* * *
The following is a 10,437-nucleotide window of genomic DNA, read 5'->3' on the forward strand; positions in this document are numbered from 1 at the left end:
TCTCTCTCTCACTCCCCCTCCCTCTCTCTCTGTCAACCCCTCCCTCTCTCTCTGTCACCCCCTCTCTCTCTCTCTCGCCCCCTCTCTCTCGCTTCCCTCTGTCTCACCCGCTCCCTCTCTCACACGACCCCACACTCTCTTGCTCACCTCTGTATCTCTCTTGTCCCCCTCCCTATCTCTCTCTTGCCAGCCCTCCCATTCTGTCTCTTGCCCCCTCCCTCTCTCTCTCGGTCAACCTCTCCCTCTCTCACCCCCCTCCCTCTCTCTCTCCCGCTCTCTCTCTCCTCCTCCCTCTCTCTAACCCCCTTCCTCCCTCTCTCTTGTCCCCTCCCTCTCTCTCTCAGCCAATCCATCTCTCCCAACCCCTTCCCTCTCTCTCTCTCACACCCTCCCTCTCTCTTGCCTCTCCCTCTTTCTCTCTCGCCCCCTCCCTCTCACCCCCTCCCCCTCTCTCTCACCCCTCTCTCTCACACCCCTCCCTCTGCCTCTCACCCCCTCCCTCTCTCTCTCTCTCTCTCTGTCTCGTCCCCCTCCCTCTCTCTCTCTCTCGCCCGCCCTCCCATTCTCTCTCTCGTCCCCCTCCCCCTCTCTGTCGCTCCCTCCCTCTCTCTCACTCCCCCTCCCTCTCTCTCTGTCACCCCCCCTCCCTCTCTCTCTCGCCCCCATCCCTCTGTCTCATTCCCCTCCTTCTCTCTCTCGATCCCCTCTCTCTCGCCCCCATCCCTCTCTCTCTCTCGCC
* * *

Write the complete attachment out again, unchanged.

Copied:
The following is a 10,437-nucleotide window of genomic DNA, read 5'->3' on the forward strand; positions in this document are numbered from 1 at the left end:
TCTCTCTCTCACTCCCCCTCCCTCTCTCTCTGTCAACCCCTCCCTCTCTCTCTGTCACCCCCTCTCTCTCTCTCTCGCCCCCTCTCTCTCGCTTCCCTCTGTCTCACCCGCTCCCTCTCTCACACGACCCCACACTCTCTTGCTCACCTCTGTATCTCTCTTGTCCCCCTCCCTATCTCTCTCTTGCCAGCCCTCCCATTCTGTCTCTTGCCCCCTCCCTCTCTCTCTCGGTCAACCTCTCCCTCTCTCACCCCCCTCCCTCTCTCTCTCCCGCTCTCTCTCTCCTCCTCCCTCTCTCTAACCCCCTTCCTCCCTCTCTCTTGTCCCCTCCCTCTCTCTCTCAGCCAATCCATCTCTCCCAACCCCTTCCCTCTCTCTCTCTCACACCCTCCCTCTCTCTTGCCTCTCCCTCTTTCTCTCTCGCCCCCTCCCTCTCACCCCCTCCCCCTCTCTCTCACCCCTCTCTCTCACACCCCTCCCTCTGCCTCTCACCCCCTCCCTCTCTCTCTCTCTCTCTCTGTCTCGTCCCCCTCCCTCTCTCTCTCTCTCGCCCGCCCTCCCATTCTCTCTCTCGTCCCCCTCCCCCTCTCTGTCGCTCCCTCCCTCTCTCTCACTCCCCCTCCCTCTCTCTCTGTCACCCCCCCTCCCTCTCTCTCTCGCCCCCATCCCTCTGTCTCATTCCCCTCCTTCTCTCTCTCGATCCCCTCTCTCTCGCCCCCATCCCTCTCTCTCTCTCGCC